The rise in out-of-pocket health costs worries hospital operators now forecasting a downturn in admissions if patients don’t get relief from high deductibles and co-payments via subsidies under the Affordable Care Act.
Already, hospitals are seeing soft admissions as employers and commercial carriers shift more out-of-pocket costs onto workers for their surgeries and related hospitalizations. It’s a trend hurting large hospital operators like Tenet Healthcare and HCA Holdings and is beginning to spread to nonprofit hospitals and health systems as well.
Ending one of the private insurance subsidies created by Obamacare to help more than 7 million people pay for their coverage would end up costing — not saving —the federal government money, according to an analysis from the nonpartisan Kaiser Family Foundation released Tuesday.
That’s because stopping subsidies for out-of-pocket costs like deductibles would indirectly increase the cost of a broader subsidy that helps reduce monthly premium costs.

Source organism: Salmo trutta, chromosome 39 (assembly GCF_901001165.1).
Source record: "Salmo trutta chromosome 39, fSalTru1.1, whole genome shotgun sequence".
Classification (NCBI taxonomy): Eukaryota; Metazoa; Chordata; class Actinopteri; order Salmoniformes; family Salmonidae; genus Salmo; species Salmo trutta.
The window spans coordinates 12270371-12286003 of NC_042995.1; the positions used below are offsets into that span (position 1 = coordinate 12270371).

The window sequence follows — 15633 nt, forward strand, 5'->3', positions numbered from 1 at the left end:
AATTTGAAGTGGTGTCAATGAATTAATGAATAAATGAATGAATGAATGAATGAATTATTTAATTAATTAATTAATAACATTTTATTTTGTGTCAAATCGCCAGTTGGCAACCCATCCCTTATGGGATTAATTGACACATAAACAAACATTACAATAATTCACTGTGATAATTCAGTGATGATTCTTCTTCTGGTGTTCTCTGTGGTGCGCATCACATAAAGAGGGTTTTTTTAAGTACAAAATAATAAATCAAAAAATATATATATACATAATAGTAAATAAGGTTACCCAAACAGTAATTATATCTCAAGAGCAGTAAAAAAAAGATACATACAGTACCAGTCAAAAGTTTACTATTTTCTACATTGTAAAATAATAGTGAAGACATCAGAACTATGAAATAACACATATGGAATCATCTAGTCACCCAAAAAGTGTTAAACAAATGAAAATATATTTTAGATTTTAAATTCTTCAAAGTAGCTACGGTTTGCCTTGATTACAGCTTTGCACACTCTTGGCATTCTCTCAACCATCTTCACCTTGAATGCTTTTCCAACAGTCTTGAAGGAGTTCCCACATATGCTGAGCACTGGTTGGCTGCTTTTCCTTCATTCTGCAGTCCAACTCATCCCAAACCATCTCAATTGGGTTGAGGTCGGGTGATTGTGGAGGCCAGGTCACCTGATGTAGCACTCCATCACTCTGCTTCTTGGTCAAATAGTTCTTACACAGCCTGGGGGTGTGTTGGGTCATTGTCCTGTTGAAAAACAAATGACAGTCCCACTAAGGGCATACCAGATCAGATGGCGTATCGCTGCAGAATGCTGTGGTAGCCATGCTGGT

The Trump administration is sending mixed messages on billions of dollars in federal payments that make deductibles affordable for millions of Americans and are a top priority for health insurers considering whether to sell Affordable Care Act health plans next year.
The administration said it will continue making the payments while a lawsuit that challenged whether they are legal is ongoing. But a spokeswoman stressed Tuesday that no final decisions have been made about the long-term future of the payments or the lawsuit.
“The administration is currently deciding its position on this matter,” Alleigh Marré, a spokeswoman for the Department of Health and Human Services said in an e-mail. “No decisions have been made about how the administration will proceed.”
The Congressional Budget Office, or CBO, has been making projections on the future of Obamacare, and healthcare in general, for years. Initially, the CBO had projected that up to 21 million people would sign up for private health insurance using Obamacare’s transparent marketplace exchanges by 2016. However, that estimate has been substantially reduced to just 12 million. According to the Department of Health and Human Services, Obamacare enrollment totaled “about 12.7 million” as of the end of third enrollment period (Jan. 31, 2016). Ultimately, the CBO foresees private health enrollment via Obamacare topping out at between 18 million and 19 million people between 2018 and 2026.